Miley Cyrus Plastic Hearts album cover

REVIEW: Miley Cyrus – Plastic Hearts

The evolution of Miley. She’s given us teen popstar, she’s given us boisterous wild child, she’s teased us with heartbreak showstopper – and now she’s given us Plastic Hearts. You could say it includes a Blondie cover and a Stevie Nicks remix and be done with it – but there’s so much more to unpack in this fierce 80s punk x country roots album of anthems and ballads alike.

It feels like the album Cyrus was supposed to make all along. A highly reflective body of work, it draws on the highs, the lows, breakup, rebellion and sexuality that was glamorised so viciously before the public eye, as well as caricaturing the mum-and-dad rock influences we all know and love at the family party.

‘WTF Do I Know’ struts out in front, presumably in leather and Doc Martens, and gives us a peak and what’s in store on the rest of the record – albeit through pop-tinted spectacles. Similar threads are woven throughout, like badass ‘Gimme What I Want’ and overnight hit ‘Prisoner’ featuring Dua Lipa, which are maybe what Cyrus needs to keep up with her chart counterparts, but equally don’t detract from the gravel of the album.

Cyrus keeps it rough around the edges on tracks like title number ‘Plastic Hearts’ and chart sensation ‘Midnight Sky’ which are both laced with eyeliner and 70s grit through and through, signalling the influences flirted with later on the bonus tracks. Collaborations ‘Night Crawling’ and ‘Bad Karma’ share all the essence of ‘White Wedding’ and ‘I Love Rock ‘N Roll’, respectively, as Miley shares the mic with Billy Idol and Joan Jett (yep, she’s got everyone involved).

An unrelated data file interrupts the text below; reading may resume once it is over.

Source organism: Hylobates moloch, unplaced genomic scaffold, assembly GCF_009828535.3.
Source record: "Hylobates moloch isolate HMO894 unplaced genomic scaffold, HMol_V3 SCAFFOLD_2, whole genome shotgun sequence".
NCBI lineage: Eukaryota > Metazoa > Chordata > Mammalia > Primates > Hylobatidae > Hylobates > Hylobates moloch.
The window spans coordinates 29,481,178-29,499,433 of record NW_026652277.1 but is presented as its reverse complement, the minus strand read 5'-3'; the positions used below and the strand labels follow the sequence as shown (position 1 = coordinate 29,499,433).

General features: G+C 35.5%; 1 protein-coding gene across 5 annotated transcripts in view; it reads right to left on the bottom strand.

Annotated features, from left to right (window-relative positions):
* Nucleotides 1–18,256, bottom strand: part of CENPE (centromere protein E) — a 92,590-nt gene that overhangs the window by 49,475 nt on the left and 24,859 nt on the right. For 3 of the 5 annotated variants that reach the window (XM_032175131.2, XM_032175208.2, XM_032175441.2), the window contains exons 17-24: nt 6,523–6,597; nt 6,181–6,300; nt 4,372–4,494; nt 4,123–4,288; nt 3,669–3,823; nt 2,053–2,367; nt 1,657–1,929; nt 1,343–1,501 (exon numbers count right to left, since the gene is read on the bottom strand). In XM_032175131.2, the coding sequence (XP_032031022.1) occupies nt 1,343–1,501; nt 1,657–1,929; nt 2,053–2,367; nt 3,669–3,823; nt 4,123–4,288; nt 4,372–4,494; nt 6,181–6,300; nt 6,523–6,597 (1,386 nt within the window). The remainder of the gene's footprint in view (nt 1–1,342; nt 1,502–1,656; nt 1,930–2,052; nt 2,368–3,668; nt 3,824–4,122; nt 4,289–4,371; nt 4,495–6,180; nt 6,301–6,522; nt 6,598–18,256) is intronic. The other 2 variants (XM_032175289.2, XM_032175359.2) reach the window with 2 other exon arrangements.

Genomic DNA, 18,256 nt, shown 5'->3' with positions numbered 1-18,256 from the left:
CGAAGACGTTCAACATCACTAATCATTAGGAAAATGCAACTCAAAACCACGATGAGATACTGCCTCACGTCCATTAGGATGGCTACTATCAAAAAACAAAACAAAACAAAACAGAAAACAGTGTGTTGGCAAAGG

It’s the softer, countrified moments which really elevate this album to something significant.

The transparency of ‘Never Be Me’ and the Tennessee homecoming of ‘Angels Like You’ bring a real earthiness to this power record. Tender highlights are invigorated with that husky tone which brings an undeniable warmth to vulnerable windows in ‘High’, ‘Hate Me’ and “Golden G String’, in which Cyrus bares all of the layers of ‘primal sex and primal shame’ which she was told to cover but ‘went the other way’.

Fine, let’s talk about the covers. If you’re collabing with Stevie Nicks on a celebrated decades-old hit, I think you’ve pretty much nailed it. Along with a stunningly ferocious ‘Heart of Glass’ cover and the dark rendition of cult Cranberries’ ‘Zombie’, the album finale is something to behold, and, with so much to offer and so much more to give, Miley is certainly at the top of everyone’s sound of 2020. Her incredible voice is the shining star, and one thing’s for sure: it’ll make a great silver-screen phenomenon in years to come.

Words by Yasmin Duggal.

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